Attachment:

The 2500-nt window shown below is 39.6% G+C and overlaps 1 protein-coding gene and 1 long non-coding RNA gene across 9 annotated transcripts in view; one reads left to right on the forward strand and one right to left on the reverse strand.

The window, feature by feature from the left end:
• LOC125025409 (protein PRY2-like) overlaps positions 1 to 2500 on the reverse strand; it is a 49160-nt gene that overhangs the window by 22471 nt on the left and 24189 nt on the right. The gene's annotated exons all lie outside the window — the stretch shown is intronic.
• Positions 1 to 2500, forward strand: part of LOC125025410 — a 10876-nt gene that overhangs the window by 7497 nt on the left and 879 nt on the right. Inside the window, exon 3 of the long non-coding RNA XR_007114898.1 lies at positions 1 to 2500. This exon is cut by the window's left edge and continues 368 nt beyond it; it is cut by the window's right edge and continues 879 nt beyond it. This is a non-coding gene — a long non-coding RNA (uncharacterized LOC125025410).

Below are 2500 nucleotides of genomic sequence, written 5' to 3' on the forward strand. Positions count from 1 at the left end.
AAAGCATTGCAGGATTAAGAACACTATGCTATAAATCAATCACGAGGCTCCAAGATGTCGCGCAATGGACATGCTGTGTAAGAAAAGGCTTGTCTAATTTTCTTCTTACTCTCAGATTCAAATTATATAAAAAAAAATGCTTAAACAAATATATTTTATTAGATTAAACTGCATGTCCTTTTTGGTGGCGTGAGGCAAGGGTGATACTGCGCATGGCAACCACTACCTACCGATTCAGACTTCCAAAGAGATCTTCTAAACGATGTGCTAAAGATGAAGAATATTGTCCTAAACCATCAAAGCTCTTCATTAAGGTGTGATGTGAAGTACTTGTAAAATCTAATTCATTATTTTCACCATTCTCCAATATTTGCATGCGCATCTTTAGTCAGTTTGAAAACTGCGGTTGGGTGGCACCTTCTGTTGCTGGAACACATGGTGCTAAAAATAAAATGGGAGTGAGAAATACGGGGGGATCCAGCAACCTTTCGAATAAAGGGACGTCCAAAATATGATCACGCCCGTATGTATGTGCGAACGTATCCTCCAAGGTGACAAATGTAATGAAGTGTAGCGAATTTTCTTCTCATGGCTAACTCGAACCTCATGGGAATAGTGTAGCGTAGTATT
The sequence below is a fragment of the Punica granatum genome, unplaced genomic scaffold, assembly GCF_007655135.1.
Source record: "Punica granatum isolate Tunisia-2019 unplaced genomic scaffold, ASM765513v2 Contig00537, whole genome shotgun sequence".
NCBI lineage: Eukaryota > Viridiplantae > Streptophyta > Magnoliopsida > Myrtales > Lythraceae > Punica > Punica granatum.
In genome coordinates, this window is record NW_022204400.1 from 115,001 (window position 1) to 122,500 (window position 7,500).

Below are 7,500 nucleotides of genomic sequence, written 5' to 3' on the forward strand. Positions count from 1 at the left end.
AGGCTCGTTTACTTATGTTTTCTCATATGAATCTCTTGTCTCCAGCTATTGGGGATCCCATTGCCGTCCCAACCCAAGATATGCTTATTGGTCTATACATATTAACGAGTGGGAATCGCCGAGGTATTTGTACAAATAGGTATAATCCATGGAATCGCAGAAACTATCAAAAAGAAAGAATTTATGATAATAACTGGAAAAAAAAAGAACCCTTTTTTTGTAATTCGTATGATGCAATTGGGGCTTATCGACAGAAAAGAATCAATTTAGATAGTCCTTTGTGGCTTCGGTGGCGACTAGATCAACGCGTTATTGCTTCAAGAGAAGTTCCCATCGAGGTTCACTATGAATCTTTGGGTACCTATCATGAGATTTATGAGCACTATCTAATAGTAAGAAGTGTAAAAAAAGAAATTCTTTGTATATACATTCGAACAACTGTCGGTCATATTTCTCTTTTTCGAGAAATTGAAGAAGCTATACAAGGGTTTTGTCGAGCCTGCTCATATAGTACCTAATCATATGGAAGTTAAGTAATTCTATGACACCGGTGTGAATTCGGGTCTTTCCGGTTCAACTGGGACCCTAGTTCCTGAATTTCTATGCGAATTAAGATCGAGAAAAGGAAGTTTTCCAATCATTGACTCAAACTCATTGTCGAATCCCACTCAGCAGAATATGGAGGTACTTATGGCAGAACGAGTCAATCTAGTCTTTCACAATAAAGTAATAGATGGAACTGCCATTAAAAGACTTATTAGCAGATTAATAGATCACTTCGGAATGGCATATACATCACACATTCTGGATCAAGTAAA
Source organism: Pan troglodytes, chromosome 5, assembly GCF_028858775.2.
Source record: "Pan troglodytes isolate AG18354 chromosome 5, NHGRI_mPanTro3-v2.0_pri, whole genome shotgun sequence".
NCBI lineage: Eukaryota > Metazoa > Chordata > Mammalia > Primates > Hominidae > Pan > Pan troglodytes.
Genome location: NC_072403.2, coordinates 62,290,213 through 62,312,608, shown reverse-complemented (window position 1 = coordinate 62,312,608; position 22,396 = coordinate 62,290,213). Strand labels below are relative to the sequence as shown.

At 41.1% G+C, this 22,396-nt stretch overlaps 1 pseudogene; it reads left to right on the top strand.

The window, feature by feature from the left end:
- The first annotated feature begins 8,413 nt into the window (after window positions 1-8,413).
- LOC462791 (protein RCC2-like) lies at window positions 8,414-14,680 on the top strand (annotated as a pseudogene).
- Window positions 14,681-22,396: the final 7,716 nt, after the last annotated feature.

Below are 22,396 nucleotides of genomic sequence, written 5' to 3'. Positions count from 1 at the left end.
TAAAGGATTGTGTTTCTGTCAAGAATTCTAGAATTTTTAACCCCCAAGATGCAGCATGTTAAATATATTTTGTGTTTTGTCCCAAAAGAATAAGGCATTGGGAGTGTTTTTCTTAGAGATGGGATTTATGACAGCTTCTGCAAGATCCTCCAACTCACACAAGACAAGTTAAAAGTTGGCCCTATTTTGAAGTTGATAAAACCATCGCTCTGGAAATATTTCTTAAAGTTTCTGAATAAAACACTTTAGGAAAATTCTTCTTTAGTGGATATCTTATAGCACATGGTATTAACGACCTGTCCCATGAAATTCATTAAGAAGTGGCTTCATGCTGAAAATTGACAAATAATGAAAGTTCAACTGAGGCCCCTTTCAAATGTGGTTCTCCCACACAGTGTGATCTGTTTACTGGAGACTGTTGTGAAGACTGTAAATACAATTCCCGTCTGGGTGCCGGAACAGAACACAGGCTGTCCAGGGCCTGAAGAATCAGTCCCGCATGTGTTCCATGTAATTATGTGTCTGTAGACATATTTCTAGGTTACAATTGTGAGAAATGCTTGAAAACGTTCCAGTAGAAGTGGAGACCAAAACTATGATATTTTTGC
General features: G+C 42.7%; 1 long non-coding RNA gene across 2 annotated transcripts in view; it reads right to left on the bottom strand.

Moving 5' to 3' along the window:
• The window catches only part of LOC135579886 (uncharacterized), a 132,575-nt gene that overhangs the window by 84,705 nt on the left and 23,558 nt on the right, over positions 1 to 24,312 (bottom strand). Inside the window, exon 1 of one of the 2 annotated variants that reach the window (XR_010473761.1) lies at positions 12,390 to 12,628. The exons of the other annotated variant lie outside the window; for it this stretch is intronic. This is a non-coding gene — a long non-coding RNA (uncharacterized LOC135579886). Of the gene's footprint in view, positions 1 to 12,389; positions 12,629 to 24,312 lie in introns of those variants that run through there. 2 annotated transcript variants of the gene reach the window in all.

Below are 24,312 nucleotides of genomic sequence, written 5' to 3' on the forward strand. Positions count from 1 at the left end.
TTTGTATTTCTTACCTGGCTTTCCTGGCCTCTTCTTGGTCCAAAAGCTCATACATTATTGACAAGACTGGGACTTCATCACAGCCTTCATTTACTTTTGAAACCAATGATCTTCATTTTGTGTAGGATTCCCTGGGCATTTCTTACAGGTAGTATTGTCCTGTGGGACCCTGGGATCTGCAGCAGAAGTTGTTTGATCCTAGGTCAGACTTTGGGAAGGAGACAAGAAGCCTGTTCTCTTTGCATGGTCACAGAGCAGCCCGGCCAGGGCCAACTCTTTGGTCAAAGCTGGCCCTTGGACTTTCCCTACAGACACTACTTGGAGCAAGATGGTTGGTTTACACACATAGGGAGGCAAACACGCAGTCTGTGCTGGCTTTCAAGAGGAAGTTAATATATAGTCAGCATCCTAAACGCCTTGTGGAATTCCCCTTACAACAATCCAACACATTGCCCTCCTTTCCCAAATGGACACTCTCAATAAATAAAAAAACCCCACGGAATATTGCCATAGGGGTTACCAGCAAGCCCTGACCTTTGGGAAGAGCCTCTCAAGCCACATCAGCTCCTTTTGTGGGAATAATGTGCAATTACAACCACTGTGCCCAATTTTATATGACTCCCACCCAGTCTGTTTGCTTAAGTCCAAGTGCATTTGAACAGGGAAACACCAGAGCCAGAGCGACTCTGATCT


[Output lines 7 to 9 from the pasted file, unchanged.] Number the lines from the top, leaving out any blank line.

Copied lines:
The sequence below is a fragment of the Punica granatum genome, unplaced genomic scaffold, assembly GCF_007655135.1.
Source record: "Punica granatum isolate Tunisia-2019 unplaced genomic scaffold, ASM765513v2 Contig00537, whole genome shotgun sequence".
NCBI lineage: Eukaryota > Viridiplantae > Streptophyta > Magnoliopsida > Myrtales > Lythraceae > Punica > Punica granatum.